There are over 10 members of the sodium-independent GLUT glucose transporter gene family, and the first transporter identified, GLUT1, was cloned from human HepG2 liver cells using an antibody to the human erythrocyte glucose transporter.63 Cloning of the cDNA allowed for prediction of the amino-acid sequence and a two-dimensional representation of the transporter structure,63 which is shown in Figure 3A for the GLUT1 glucose transporter cloned from a bovine BBB cDNA library.64 Shortly after cloning from human liver cells, the same GLUT1 glucose transporter cDNA was cloned from a rat brain cDNA library, and the transporter was originally known as the brain-type glucose transporter.65 The GLUT1 glucose transporter was observed to be enriched at the brain microvasculature.66 However, studies of GLUT1 glucose transporter mRNA expression in the brain with the capillary depletion method showed that the GLUT1 glucose transporter was expressed in the brain only at the BBB, with little, if any, detection of GLUT1 transcript in mRNA devoid of capillary-derived mRNA.67 The GLUT1 Northern blot for capillary-depleted brain is illustrated in Figure 3B. The 2.9-kb GLUT1 glucose transporter mRNA was detected in Northern blotting of nonfractionated RNA from the brain (lane 1, left panel, Figure 3B). However, the GLUT1 glucose transporter mRNA was >95% removed with the capillary depletion method, which had no effect on the abundance of a common transcript, the 2.0-kb actin mRNA (Figure 3B). This finding indicated that GLUT1-mediated glucose transport at the BBB, but not at brain cells. The selective expression of the GLUT1 isoform at the BBB in the brain was subsequently confirmed with in situ hybridization, quantitative Western blotting,50 and quantitative immunogold electron microscopy.68 The GLUT1 glucose transporter is also expressed in other barrier structures in the brain, including the basolateral membrane of choroid plexus epithelium, and the apical membrane of certain regions of the ependymal epithelium.69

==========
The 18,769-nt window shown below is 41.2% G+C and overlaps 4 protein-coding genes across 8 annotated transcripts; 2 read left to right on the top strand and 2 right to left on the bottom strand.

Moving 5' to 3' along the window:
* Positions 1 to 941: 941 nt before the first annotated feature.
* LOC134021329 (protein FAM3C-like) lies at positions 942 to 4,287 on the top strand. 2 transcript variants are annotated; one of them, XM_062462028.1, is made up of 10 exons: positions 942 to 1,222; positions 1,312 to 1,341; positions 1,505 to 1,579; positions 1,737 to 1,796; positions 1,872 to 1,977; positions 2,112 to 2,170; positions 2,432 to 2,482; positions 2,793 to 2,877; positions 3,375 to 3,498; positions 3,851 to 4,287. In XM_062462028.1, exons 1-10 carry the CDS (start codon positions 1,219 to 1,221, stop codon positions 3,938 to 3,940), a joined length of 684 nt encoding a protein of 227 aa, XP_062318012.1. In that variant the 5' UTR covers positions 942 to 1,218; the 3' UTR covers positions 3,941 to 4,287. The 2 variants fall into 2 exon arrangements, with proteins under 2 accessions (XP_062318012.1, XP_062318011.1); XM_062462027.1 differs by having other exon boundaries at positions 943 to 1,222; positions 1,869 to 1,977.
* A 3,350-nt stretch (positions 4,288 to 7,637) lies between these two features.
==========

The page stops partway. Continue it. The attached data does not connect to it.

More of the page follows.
The localization of the immunoreactive GLUT1 glucose transporter at the human BBB was demonstrated with electron microscopy using an antibody directed against the human erythrocyte GLUT1 glucose transporter and a secondary antibody conjugated with 10nm gold particles.70 GLUT1 glucose transporters are observed on the endothelial plasma membranes, but not within the neuropil of human brain (Figure 3C). The expression of the GLUT1 glucose transporter on both luminal and abluminal membranes at the human BBB illustrates how these two endothelial membranes operate in series to regulate BBB transport (Figure 3C). GLUT1 is also detected on the plasma membrane of the human erythrocyte (Figure 3C). The abundance of GLUT1 within the human erythrocyte plasma membrane is said to be highest of all transporters. Yet, the abundance of GLUT1 glucose transporter, expressed as transporter molecules per micron of membrane length, is 2.6-fold higher on the luminal membrane of the human brain capillary endothelium relative to the human red cell membrane.70